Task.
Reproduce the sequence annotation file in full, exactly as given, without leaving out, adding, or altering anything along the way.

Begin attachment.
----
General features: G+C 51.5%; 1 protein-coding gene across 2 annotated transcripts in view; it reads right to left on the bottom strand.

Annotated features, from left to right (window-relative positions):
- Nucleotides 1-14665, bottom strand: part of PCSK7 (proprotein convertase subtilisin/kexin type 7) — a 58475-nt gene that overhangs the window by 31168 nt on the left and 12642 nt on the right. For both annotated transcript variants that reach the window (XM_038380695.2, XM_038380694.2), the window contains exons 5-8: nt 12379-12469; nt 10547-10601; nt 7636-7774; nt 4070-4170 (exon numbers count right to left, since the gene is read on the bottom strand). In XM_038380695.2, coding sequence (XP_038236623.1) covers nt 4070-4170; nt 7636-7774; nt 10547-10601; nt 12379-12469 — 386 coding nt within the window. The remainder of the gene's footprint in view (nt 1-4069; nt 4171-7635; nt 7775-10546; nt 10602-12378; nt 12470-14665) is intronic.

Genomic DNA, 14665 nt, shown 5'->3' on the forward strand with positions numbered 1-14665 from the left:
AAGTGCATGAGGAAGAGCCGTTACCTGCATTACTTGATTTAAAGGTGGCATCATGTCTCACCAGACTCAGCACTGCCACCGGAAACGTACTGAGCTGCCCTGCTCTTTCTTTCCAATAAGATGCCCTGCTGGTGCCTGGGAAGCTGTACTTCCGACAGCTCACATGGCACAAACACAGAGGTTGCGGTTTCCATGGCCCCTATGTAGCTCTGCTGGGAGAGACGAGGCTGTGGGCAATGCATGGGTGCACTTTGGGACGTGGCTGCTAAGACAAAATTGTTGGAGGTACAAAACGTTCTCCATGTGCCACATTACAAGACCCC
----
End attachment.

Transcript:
General features: G+C 51.5%; 1 protein-coding gene across 2 annotated transcripts in view; it reads right to left on the bottom strand.

Annotated features, from left to right (window-relative positions):
- Nucleotides 1-14665, bottom strand: part of PCSK7 (proprotein convertase subtilisin/kexin type 7) — a 58475-nt gene that overhangs the window by 31168 nt on the left and 12642 nt on the right. For both annotated transcript variants that reach the window (XM_038380695.2, XM_038380694.2), the window contains exons 5-8: nt 12379-12469; nt 10547-10601; nt 7636-7774; nt 4070-4170 (exon numbers count right to left, since the gene is read on the bottom strand). In XM_038380695.2, coding sequence (XP_038236623.1) covers nt 4070-4170; nt 7636-7774; nt 10547-10601; nt 12379-12469 — 386 coding nt within the window. The remainder of the gene's footprint in view (nt 1-4069; nt 4171-7635; nt 7775-10546; nt 10602-12378; nt 12470-14665) is intronic.

Genomic DNA, 14665 nt, shown 5'->3' on the forward strand with positions numbered 1-14665 from the left:
AAGTGCATGAGGAAGAGCCGTTACCTGCATTACTTGATTTAAAGGTGGCATCATGTCTCACCAGACTCAGCACTGCCACCGGAAACGTACTGAGCTGCCCTGCTCTTTCTTTCCAATAAGATGCCCTGCTGGTGCCTGGGAAGCTGTACTTCCGACAGCTCACATGGCACAAACACAGAGGTTGCGGTTTCCATGGCCCCTATGTAGCTCTGCTGGGAGAGACGAGGCTGTGGGCAATGCATGGGTGCACTTTGGGACGTGGCTGCTAAGACAAAATTGTTGGAGGTACAAAACGTTCTCCATGTGCCACATTACAAGACCCC